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Tips for Electric Bike Battery Health

Posted by Yina Liu on
Espin bike

Tips for Electric Bike Battery Health

Nothing beats a great ride, and with an e-bike, a fun day can last a lot longer than with pedaling alone- but nothing hurts more than finding your battery is dead as soon as the fun starts.

How can you keep this from happening? Here are a few tips to extend the life of your e-bike battery and protect the most valuable part of your investment.

  1. Don’t Overcharge Your Battery

It takes some time to charge your battery, especially if the battery is totally dead. Fully charging an empty battery can take between two and six hours depending on the bike so it’s easy to just forget about the battery and let it keep charging. 

When you’re charging your battery, keep an eye on it and disconnect the charger from the battery as soon as it’s done. Luckily many newer models, like Espin’s bikes, come with smart chargers that prevent overcharging and short circuits.

  1. Try Not to Fully Discharge Your Battery

You can also make your battery last longer by not letting it fully discharge very often. Since e-bike batteries are lithium-ion batteries, letting them fully discharge can damage them. 

There’s no advantage in waiting until the battery level is low to start charging. In fact, batteries perform best when charged often as it’s less stressful. Although, don’t worry too much if your battery is fully discharged occasionally.

  1. Use the Manufacturer’s Charger

Another thing you can do to optimize your battery’s health is to use the charger that comes with your electric bike. The manufacturer provides a charger that takes into consideration your battery’s specifications - Espin uses smart chargers to keep their batteries lasting as long as possible.

  1. Keep Away from Salt

Although a nice bike ride along the beachfront may seem ideal, you might want to think twice. E-bike batteries are made to be resistant to corrosion, but salt is highly corrosive. You may want to avoid it, along with any other salty areas such as freshly salted roads. 

However, if you do expose your battery to salt, there are some things you can do to try to limit any damage. First, disconnect your battery and clean it off with a dry rag. Be sure you clean everything, including the connections. After you clean the battery, wipe off your bike with a clean damp cloth, being careful not to get any electronics wet. Also, although you likely keep your bike well lubricated, it’s especially important if you tend to get salt on your bike.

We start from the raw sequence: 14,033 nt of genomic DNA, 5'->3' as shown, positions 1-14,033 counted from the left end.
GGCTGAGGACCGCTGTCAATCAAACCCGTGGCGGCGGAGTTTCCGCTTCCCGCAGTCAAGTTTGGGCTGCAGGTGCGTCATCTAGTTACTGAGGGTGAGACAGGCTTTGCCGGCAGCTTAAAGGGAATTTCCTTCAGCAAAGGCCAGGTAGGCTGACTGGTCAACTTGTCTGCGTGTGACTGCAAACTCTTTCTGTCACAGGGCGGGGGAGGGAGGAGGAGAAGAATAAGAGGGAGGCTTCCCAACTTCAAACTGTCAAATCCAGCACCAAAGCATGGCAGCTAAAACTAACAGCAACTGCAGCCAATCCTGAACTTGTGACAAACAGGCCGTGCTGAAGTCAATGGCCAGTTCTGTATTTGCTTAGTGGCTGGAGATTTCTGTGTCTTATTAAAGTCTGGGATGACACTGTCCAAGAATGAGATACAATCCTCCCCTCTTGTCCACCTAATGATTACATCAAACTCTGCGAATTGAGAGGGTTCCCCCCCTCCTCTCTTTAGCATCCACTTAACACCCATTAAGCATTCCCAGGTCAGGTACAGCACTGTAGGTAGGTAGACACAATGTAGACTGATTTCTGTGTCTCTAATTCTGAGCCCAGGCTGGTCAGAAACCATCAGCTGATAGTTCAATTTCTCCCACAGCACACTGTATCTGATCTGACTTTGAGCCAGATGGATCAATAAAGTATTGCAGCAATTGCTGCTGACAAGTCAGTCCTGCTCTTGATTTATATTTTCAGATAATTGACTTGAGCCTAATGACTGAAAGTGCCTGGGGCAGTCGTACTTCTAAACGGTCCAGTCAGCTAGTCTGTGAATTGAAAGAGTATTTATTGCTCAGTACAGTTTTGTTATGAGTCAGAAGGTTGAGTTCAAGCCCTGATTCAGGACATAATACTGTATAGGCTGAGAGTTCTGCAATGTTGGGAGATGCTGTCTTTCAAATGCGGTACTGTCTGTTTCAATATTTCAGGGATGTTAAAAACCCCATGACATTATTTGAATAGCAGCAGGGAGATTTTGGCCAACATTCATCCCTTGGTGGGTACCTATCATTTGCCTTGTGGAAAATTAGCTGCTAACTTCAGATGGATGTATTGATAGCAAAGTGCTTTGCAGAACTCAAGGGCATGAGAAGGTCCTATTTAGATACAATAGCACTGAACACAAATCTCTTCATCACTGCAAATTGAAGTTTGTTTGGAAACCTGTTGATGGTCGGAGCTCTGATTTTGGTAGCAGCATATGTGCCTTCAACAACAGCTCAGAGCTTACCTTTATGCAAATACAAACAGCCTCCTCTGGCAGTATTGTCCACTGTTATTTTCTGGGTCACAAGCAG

1. Avoid Extreme Temperatures

Salt isn’t the only thing you want to avoid with your e-bike. You’ll find your e-bike is sensitive to extreme temperatures as well. So, it’s best not to ride your e-bike if the temperature is below -4 degrees Fahrenheit.

Also, be careful to store your bike somewhere cool and dry. If you don’t have a good place to store your bike, at least remove the battery and keep it safe in your house. Your bike battery needs to be kept in temperature-controlled conditions and kept clean until you need it. A day or two outside will rarely hurt too much, but regularly storing the battery in extreme temperatures can really wear it down.

If you don’t need your battery for a bit, be sure to keep it partially charged. You don’t want to store your battery either fully charged or empty; if you do, the battery could lose capacity or not work at all. 

  1. Transport It Safely

If you’re taking a trip, you may want to take your e-bike with you. It’s a lot of fun riding a bike in new places, and bicycling with your family can be an exciting and memorable experience. It’s also a great way to burn off some of your kids’ excess energy. 

But, if you’re going to transport your e-bikes, take care to do it right. Before loading your bikes onto the bike rack, remove the batteries. You wouldn’t want the batteries to fall, and exposing them to adverse weather conditions could damage them as well. So, just take the opportunity to clean off your batteries and keep them safely inside your vehicle, away from any children.

When you’re transporting your e-bike, and there’s a risk of bad weather, make sure to cover your bike to avoid any potential electrical damage. If your e-bIke does get wet, let it dry before you use it again.

  1. Avoid Water

E-bikes are pretty sturdy, but it’s best not to take needless risks. Water, especially salt water, can cause damage to your bike’s electrical system. Just avoid water when possible. Try not to ride your bike in situations where a large amount of water could enter your bike, such as a wet road where cars could splash water on your bike.

This road water can be particularly dangerous, especially as winter ends because there can be a lot of salt on the road. As it combines with the water, it becomes saltwater which, as we mentioned, can be particularly dangerous.

Take special care to keep your battery dry as it is particularly vulnerable to water. Also, never submerge your battery in liquid, as this could not only damage the battery but also endanger you as well.

  1. Charge on the “Off” Months Too

It’s recommended you charge the battery at least once every three months if it is not being used for an extended time. Failure to do this can result in in a loss of range per charge when you do start riding again.


Little can ruin a fun day of cycling faster than a dead e-bike battery, and hopefully, now this will never happen to you. Proper maintenance can greatly reduce the chance of sudden battery failure and lengthen the service life of your e-bike battery greatly. So, make sure you take proper care of your battery so it can take care of you.

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